The strong northwest winds of the past week have kept me fishing pretty close to home.  It’s been a very windy fall, so I’ve been looking first for sheltered waters.  Fortunately, there have been some respectable fish very close to Kent Island.  They’ve been finicky, so I’ve had to pull out all the tricks in the box to get them to bite.  I’ve had some fish over thirty inches long, but most are clean, strong mid-twenty inch four-year-olds back in the Bay after their first migration cycle up the Atlantic Coast.  Big birds circling high over live oyster reefs have tipped me off.  I’ve just been setting up on long drifts, facing the wind, and jigging six or ten inch hotrodded BKDs with either three quarter or one ounce jig heads.  I’ve been fortunate to fish this weekend with some of the best light tackle anglers on the bay including my frequent partner Jamie who is pictured in the first two photos of this entry. As predicted, there have been a few gannets spotted south of Poplar Island, but so far no sign of the really big migratory fish.  It could be any day and I’ll report here as soon as I hear about them showing up.  If you get out there, please let me know if you find them and while you’re at it, try cracking that whip for a few minutes.  You never know what you might turn up!

Posted Sunday, November 7th, 2010 at 8:12 pm
Filed Under Category: Fishing Reports
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Responses to “Cracking the Whip”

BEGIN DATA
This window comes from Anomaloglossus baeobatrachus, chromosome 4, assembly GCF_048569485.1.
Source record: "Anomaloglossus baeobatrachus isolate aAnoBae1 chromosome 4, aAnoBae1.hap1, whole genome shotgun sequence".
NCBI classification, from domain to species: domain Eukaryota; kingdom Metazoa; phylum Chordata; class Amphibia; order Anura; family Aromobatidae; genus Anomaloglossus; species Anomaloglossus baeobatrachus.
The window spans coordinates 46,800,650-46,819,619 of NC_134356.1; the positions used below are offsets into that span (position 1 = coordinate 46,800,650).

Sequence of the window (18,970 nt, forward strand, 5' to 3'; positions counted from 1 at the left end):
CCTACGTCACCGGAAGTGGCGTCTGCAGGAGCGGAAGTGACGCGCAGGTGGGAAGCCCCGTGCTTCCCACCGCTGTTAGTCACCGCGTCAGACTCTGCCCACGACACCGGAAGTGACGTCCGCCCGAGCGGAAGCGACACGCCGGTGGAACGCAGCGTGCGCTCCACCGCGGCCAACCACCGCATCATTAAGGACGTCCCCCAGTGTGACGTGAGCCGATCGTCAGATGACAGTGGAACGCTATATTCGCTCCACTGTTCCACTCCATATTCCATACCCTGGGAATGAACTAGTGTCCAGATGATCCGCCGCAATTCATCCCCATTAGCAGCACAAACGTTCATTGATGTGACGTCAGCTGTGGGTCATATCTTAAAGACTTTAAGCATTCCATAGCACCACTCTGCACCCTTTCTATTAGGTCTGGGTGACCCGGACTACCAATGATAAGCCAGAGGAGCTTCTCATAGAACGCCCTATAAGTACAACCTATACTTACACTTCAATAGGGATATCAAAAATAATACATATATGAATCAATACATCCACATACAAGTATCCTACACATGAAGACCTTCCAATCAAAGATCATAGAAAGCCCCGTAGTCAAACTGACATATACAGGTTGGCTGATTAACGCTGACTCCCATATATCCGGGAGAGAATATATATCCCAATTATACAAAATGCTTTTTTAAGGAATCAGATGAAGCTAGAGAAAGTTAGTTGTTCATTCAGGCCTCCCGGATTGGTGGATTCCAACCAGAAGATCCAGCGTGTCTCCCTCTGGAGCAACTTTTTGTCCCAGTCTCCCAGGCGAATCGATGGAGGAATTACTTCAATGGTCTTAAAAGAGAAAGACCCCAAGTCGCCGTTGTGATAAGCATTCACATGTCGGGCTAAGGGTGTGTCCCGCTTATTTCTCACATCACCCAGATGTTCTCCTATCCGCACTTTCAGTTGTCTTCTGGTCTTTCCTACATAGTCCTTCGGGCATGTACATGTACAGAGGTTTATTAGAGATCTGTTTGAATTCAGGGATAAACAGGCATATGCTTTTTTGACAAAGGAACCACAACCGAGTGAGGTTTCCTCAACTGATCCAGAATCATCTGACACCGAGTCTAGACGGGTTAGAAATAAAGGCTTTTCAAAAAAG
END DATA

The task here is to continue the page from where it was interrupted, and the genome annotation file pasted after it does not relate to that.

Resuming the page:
1. Colin Crozier says:


    What great fishing we had the other night ! I’ve been pouring over your technique articles as time permits and I have to say that you do an awesome job of distilling action into words. See you on the water.


  2. uncle phill says:

    Its good to see some pictures of Jamie! Great article, as always. Your writings have more than adequately filled the void left by Superfish. There’s nothing better than Force fishing the Bay.

    Winching in a big rockfish with a broomstick and all of the excessive drag from lead weights and umbrellas rigs etc. can not compare to the feel of the fight of that big rockfish caught with a light jig on thin braid and a “bass rod”.

    If more people learned to fish the Force, I’m sure they’d feel the same.

  3. Steve Lawson says:

    I found this website recently and never heard of light tackle before. It has shown me a new and fun way to catch fish. Thank you and please keep writing.

  4. tommy tangle says:

    Another great article, thanks!